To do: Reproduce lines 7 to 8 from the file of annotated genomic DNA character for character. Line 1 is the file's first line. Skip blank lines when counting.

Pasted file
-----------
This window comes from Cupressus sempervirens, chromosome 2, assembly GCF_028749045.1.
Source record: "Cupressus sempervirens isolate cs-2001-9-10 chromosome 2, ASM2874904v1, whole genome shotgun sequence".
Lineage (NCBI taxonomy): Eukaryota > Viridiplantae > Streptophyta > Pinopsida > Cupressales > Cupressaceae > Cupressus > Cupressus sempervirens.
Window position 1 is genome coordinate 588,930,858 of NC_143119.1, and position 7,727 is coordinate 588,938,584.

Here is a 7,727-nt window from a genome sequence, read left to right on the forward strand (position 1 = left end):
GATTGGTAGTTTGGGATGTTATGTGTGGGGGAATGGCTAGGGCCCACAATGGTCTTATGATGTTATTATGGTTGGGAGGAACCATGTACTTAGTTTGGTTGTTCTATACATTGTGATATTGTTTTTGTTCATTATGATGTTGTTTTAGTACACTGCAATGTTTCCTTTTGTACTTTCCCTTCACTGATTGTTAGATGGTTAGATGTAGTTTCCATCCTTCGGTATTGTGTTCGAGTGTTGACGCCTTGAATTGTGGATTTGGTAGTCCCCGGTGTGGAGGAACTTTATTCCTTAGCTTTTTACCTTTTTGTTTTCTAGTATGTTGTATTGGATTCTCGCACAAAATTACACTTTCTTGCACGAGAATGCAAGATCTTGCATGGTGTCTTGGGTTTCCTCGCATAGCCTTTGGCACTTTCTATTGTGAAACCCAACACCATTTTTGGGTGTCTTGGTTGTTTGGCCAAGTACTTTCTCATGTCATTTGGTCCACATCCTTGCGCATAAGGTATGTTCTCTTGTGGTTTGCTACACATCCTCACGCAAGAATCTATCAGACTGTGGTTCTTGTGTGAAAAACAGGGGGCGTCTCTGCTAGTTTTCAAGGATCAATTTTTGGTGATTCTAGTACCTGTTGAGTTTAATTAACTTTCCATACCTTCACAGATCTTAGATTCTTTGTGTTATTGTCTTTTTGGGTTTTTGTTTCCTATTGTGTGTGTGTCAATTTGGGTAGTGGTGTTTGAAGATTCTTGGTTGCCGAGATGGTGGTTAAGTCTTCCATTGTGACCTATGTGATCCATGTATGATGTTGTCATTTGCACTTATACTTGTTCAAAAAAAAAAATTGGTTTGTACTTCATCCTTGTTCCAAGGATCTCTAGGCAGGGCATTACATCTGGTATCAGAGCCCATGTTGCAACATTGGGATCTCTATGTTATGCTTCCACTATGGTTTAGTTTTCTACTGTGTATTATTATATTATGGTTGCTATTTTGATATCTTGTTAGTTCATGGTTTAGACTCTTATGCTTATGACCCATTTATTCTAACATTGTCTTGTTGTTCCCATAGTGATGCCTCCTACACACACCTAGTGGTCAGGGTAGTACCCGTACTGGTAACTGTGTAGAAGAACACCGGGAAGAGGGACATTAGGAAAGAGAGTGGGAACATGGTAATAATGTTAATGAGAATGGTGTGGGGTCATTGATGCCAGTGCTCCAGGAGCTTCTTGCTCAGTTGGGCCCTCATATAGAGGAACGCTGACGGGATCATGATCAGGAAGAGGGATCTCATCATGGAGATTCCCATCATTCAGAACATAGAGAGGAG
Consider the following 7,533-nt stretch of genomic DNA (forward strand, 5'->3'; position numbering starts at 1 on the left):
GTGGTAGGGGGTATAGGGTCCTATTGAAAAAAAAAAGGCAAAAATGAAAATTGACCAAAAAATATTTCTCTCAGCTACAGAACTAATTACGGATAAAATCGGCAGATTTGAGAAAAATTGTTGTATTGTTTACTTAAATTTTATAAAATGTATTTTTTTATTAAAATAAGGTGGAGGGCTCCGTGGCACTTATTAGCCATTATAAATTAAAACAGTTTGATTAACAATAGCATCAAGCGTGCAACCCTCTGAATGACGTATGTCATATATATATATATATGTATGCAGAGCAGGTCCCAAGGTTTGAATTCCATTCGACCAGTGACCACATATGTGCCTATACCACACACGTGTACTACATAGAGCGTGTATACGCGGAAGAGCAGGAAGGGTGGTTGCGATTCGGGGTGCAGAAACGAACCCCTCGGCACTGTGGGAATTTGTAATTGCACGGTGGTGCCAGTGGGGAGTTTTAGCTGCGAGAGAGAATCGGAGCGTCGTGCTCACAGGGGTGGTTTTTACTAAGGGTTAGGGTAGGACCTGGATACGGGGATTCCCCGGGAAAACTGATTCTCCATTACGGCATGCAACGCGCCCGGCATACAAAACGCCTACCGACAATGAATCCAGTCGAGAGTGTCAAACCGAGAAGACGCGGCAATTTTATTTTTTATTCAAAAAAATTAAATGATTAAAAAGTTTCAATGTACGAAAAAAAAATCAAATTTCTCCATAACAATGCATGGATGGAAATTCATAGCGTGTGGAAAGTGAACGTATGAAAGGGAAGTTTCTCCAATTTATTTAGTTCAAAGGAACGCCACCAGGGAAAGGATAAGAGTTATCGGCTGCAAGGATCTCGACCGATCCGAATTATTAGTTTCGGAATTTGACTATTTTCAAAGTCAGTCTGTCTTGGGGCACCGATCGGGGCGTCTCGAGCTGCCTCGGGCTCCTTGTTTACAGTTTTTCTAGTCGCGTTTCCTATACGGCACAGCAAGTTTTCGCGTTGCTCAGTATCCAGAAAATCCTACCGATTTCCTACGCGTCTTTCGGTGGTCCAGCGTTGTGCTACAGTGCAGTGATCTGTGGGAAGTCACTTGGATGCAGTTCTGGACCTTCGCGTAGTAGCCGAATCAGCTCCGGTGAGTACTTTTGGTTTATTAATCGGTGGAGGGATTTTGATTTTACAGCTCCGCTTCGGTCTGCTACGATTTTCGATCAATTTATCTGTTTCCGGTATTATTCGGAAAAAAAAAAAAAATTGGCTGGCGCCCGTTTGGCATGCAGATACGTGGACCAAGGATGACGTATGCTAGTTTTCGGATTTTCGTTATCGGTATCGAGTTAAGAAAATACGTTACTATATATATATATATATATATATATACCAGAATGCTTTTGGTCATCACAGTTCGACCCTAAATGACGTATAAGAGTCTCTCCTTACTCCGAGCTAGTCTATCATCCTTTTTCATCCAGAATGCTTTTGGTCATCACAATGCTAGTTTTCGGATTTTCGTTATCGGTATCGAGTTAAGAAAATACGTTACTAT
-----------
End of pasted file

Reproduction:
Consider the following 7,533-nt stretch of genomic DNA (forward strand, 5'->3'; position numbering starts at 1 on the left):
GTGGTAGGGGGTATAGGGTCCTATTGAAAAAAAAAAGGCAAAAATGAAAATTGACCAAAAAATATTTCTCTCAGCTACAGAACTAATTACGGATAAAATCGGCAGATTTGAGAAAAATTGTTGTATTGTTTACTTAAATTTTATAAAATGTATTTTTTTATTAAAATAAGGTGGAGGGCTCCGTGGCACTTATTAGCCATTATAAATTAAAACAGTTTGATTAACAATAGCATCAAGCGTGCAACCCTCTGAATGACGTATGTCATATATATATATATATGTATGCAGAGCAGGTCCCAAGGTTTGAATTCCATTCGACCAGTGACCACATATGTGCCTATACCACACACGTGTACTACATAGAGCGTGTATACGCGGAAGAGCAGGAAGGGTGGTTGCGATTCGGGGTGCAGAAACGAACCCCTCGGCACTGTGGGAATTTGTAATTGCACGGTGGTGCCAGTGGGGAGTTTTAGCTGCGAGAGAGAATCGGAGCGTCGTGCTCACAGGGGTGGTTTTTACTAAGGGTTAGGGTAGGACCTGGATACGGGGATTCCCCGGGAAAACTGATTCTCCATTACGGCATGCAACGCGCCCGGCATACAAAACGCCTACCGACAATGAATCCAGTCGAGAGTGTCAAACCGAGAAGACGCGGCAATTTTATTTTTTATTCAAAAAAATTAAATGATTAAAAAGTTTCAATGTACGAAAAAAAAATCAAATTTCTCCATAACAATGCATGGATGGAAATTCATAGCGTGTGGAAAGTGAACGTATGAAAGGGAAGTTTCTCCAATTTATTTAGTTCAAAGGAACGCCACCAGGGAAAGGATAAGAGTTATCGGCTGCAAGGATCTCGACCGATCCGAATTATTAGTTTCGGAATTTGACTATTTTCAAAGTCAGTCTGTCTTGGGGCACCGATCGGGGCGTCTCGAGCTGCCTCGGGCTCCTTGTTTACAGTTTTTCTAGTCGCGTTTCCTATACGGCACAGCAAGTTTTCGCGTTGCTCAGTATCCAGAAAATCCTACCGATTTCCTACGCGTCTTTCGGTGGTCCAGCGTTGTGCTACAGTGCAGTGATCTGTGGGAAGTCACTTGGATGCAGTTCTGGACCTTCGCGTAGTAGCCGAATCAGCTCCGGTGAGTACTTTTGGTTTATTAATCGGTGGAGGGATTTTGATTTTACAGCTCCGCTTCGGTCTGCTACGATTTTCGATCAATTTATCTGTTTCCGGTATTATTCGGAAAAAAAAAAAAAATTGGCTGGCGCCCGTTTGGCATGCAGATACGTGGACCAAGGATGACGTATGCTAGTTTTCGGATTTTCGTTATCGGTATCGAGTTAAGAAAATACGTTACTATATATATATATATATATATATATACCAGAATGCTTTTGGTCATCACAGTTCGACCCTAAATGACGTATAAGAGTCTCTCCTTACTCCGAGCTAGTCTATCATCCTTTTTCATCCAGAATGCTTTTGGTCATCACAATGCTAGTTTTCGGATTTTCGTTATCGGTATCGAGTTAAGAAAATACGTTACTAT